To me, it was just a rainbow bracelet

I interact with tons of different Guests on a daily basis in the store where I work. Most of them are your usual retail experiences: you give them the spiel, currency is exchanged, small talk small talk, awesome have a nice day!

There are the Guests that stick out and make me my day a little nicer:

  • the super nice Guests
  • the over excited kids
  • the over excited adults
  • the kids that dress up and leave glitter everywhere
  • the adults that Disney-bound and get really pleased when you recognize what character they are
  • the Guests that leave compliments
  • the Guests that haven’t been to Disneyland in ____ years and let me tell you how it was when I was here/it’s changed so much!

And, of course, there are the Guests who make you work for your paycheck. They are the ones that test your patience, your sincerity, your Company and store policies, your sanity and your belief in the good of all humanity.

I think I’ve broached this topic before. It’s probably one that I’m going to come back to time and again when I have a story to share.

This one falls in between the Good and Bad, I guess. And I want to write about it because it was one of those interactions that just stuck with me and I can’t get it out of my head.

I remember that I was on the register. Our queue lines have tons of little knickknacks last-minute grab-bag items from chocolates to magnets to little pins and bracelets. All Disney-themed of course as this is the World of Disney store.

I remember a dad and his son bringing their items up to the register. I don’t remember what they had or what they were wearing. But I do remember starting up the usual routine, the small talk, and that the son was younger. Cute. About 6. Still innocent and loving every moment of his Disneyland vacation.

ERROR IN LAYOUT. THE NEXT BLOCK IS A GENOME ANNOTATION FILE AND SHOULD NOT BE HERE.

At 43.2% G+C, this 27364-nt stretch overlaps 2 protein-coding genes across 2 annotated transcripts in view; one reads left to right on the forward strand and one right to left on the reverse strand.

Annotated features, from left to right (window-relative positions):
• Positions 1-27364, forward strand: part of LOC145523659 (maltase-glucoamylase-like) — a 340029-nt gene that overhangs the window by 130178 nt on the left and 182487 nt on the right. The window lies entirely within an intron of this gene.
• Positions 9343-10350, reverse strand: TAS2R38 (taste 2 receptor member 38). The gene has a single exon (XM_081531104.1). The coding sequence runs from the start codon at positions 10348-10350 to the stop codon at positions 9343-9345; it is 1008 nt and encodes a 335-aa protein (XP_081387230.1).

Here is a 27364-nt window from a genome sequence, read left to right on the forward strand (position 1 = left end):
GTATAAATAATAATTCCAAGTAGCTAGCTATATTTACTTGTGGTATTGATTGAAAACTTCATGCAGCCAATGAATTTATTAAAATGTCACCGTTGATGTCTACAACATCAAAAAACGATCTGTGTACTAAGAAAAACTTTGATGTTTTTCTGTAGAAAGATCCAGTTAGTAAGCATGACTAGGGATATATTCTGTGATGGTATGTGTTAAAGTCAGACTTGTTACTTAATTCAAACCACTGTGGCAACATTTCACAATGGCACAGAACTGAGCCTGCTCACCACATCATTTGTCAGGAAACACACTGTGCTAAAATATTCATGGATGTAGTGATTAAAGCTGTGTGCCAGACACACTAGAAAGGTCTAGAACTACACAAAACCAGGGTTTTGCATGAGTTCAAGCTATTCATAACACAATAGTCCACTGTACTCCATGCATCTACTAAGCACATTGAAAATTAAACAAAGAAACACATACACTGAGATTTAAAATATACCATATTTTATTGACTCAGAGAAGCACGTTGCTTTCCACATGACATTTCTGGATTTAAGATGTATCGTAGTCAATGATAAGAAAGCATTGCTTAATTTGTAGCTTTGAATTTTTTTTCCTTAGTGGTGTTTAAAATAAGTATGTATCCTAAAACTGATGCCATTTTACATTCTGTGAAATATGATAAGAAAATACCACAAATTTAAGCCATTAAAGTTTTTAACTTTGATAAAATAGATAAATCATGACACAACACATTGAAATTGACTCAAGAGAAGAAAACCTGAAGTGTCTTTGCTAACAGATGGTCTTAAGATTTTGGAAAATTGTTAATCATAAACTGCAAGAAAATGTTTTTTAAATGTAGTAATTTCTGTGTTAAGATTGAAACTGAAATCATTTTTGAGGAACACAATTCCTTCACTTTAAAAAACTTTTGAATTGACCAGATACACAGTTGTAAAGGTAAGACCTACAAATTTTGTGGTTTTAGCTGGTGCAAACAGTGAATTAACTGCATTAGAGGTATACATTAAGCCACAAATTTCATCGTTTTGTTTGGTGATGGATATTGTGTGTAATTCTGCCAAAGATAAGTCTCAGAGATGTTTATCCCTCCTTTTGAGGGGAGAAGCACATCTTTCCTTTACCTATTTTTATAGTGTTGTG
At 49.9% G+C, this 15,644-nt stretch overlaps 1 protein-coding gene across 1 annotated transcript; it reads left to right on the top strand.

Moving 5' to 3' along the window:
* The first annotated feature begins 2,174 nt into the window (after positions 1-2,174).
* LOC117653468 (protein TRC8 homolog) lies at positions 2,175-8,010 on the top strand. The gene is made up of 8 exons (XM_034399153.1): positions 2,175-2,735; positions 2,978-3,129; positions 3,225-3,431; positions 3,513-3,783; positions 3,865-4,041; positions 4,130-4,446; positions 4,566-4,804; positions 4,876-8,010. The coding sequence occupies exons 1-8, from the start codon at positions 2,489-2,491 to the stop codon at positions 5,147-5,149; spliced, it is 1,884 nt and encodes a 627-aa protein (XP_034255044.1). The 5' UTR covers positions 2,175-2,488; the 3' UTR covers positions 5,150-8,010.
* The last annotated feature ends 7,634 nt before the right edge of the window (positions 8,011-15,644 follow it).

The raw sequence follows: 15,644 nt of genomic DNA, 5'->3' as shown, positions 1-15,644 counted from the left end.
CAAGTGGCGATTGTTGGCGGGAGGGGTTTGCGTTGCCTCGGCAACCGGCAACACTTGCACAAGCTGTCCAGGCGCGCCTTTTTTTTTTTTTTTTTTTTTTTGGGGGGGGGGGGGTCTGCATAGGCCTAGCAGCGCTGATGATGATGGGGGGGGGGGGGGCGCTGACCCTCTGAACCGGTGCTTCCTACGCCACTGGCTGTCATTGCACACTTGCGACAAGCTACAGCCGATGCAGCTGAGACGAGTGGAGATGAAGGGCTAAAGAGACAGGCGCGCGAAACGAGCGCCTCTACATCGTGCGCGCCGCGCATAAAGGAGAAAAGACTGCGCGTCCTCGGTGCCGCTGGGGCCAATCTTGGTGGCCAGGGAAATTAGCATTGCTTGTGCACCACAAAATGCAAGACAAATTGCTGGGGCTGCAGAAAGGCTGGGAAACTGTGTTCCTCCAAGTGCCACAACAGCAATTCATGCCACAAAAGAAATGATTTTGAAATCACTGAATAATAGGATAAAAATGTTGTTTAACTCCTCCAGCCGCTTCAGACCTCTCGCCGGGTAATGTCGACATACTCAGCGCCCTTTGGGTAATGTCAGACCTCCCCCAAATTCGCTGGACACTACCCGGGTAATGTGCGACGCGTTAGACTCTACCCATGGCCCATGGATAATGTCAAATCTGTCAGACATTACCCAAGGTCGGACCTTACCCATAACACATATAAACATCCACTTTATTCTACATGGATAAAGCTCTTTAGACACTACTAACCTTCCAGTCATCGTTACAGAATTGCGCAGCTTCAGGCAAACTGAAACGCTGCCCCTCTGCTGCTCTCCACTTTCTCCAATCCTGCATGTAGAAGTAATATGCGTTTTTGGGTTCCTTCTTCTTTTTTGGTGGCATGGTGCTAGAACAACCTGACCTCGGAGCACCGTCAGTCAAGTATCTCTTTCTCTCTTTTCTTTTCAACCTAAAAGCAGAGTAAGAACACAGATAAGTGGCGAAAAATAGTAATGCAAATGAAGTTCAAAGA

Dad and I were talking and the kid was checking out all the little extras. He spies the rainbow-colored Mickey-mouse shaped bracelets. He gets this little smile on his face and shoves his tiny hand into the display of bracelets, pulls one out and puts one on.

“Look, Dad,” he holds up his wrist towards his father. “I really like it.”

And I smile because that kid just looks so happy over a little plastic bracelet.

But then I look up at the Dad and my smile falters a tiny bit. He has this look on his face, this mixture of fear and uncertainty, and I can see that he’s trying to compose himself and he does so rather quickly. But then he says, “Oh you don’t want that, son.”

Playing it off so nonchalantly like he isn’t petrified at the fact his son has picked up a rainbow-colored bracelet of all things because oh my god that could mean that he might be —–

I can hear it in his voice. I can see it in his body language, the way he tries to get his son to put the bracelet back. And then his eyes flick over to me for help.

There’s a split second of eye contact before I turn my attention back to the kid.

“I bet you like it because it’s made up of Mickey Mouse, huh,” I say, instantly on the kid’s side and trying to assuage the father’s stupidity in one Perfect Guest Service swoop.

“Yeah,” the little boy says offhandedly. His attention is back on the bracelet. He runs his fingers over the shapes, following the bumps made by Mickey’s ears.

My eyes flick back up to the Dad. I shrug. “That’s why I like it.”

Dad ended up buying the bracelet. He calmed down a bit by the time they had left and the kid was happy as a clam.

Sorry Dad. I’m almost always going to be on the kid’s side. The Happiness of my Guests is my number one priority, especially when it comes to the younger ones. They still have that spark, that wide-eyed wonder of everything around them. And for some reason, I want to protect them and let them have that wonder for as long as they can.

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